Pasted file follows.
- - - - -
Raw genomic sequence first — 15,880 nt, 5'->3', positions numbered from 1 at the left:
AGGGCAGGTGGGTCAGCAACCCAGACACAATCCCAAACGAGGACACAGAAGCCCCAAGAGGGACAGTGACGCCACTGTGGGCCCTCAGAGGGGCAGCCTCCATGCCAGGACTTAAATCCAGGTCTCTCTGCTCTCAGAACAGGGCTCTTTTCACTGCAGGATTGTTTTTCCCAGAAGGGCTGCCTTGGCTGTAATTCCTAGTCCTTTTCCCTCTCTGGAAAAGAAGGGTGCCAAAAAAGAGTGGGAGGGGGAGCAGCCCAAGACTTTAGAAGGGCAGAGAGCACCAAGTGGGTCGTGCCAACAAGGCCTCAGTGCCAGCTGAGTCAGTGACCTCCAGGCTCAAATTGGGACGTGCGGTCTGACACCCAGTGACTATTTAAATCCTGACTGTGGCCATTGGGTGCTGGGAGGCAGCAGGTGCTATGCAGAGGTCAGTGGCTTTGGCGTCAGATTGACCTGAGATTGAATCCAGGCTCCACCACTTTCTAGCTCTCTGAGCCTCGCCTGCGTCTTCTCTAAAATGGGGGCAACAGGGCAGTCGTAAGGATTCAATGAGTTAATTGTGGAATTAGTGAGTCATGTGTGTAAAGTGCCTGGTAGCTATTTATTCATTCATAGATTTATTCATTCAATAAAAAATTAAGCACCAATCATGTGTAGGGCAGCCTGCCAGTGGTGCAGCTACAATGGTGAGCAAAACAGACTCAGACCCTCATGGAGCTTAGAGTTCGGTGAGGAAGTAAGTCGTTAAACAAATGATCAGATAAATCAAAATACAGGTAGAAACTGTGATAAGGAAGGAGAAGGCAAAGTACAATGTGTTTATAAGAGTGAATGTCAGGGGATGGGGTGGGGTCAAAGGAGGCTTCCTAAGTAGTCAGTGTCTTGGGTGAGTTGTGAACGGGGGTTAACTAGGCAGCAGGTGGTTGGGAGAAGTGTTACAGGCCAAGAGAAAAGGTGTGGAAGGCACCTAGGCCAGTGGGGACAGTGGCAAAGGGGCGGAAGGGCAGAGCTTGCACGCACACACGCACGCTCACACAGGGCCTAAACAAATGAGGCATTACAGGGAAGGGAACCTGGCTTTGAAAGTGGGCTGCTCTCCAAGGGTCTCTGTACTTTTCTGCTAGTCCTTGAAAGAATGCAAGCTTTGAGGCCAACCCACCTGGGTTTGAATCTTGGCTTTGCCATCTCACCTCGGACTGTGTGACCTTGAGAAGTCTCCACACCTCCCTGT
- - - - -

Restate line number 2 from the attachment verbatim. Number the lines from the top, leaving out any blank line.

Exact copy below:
AGGGCAGGTGGGTCAGCAACCCAGACACAATCCCAAACGAGGACACAGAAGCCCCAAGAGGGACAGTGACGCCACTGTGGGCCCTCAGAGGGGCAGCCTCCATGCCAGGACTTAAATCCAGGTCTCTCTGCTCTCAGAACAGGGCTCTTTTCACTGCAGGATTGTTTTTCCCAGAAGGGCTGCCTTGGCTGTAATTCCTAGTCCTTTTCCCTCTCTGGAAAAGAAGGGTGCCAAAAAAGAGTGGGAGGGGGAGCAGCCCAAGACTTTAGAAGGGCAGAGAGCACCAAGTGGGTCGTGCCAACAAGGCCTCAGTGCCAGCTGAGTCAGTGACCTCCAGGCTCAAATTGGGACGTGCGGTCTGACACCCAGTGACTATTTAAATCCTGACTGTGGCCATTGGGTGCTGGGAGGCAGCAGGTGCTATGCAGAGGTCAGTGGCTTTGGCGTCAGATTGACCTGAGATTGAATCCAGGCTCCACCACTTTCTAGCTCTCTGAGCCTCGCCTGCGTCTTCTCTAAAATGGGGGCAACAGGGCAGTCGTAAGGATTCAATGAGTTAATTGTGGAATTAGTGAGTCATGTGTGTAAAGTGCCTGGTAGCTATTTATTCATTCATAGATTTATTCATTCAATAAAAAATTAAGCACCAATCATGTGTAGGGCAGCCTGCCAGTGGTGCAGCTACAATGGTGAGCAAAACAGACTCAGACCCTCATGGAGCTTAGAGTTCGGTGAGGAAGTAAGTCGTTAAACAAATGATCAGATAAATCAAAATACAGGTAGAAACTGTGATAAGGAAGGAGAAGGCAAAGTACAATGTGTTTATAAGAGTGAATGTCAGGGGATGGGGTGGGGTCAAAGGAGGCTTCCTAAGTAGTCAGTGTCTTGGGTGAGTTGTGAACGGGGGTTAACTAGGCAGCAGGTGGTTGGGAGAAGTGTTACAGGCCAAGAGAAAAGGTGTGGAAGGCACCTAGGCCAGTGGGGACAGTGGCAAAGGGGCGGAAGGGCAGAGCTTGCACGCACACACGCACGCTCACACAGGGCCTAAACAAATGAGGCATTACAGGGAAGGGAACCTGGCTTTGAAAGTGGGCTGCTCTCCAAGGGTCTCTGTACTTTTCTGCTAGTCCTTGAAAGAATGCAAGCTTTGAGGCCAACCCACCTGGGTTTGAATCTTGGCTTTGCCATCTCACCTCGGACTGTGTGACCTTGAGAAGTCTCCACACCTCCCTGT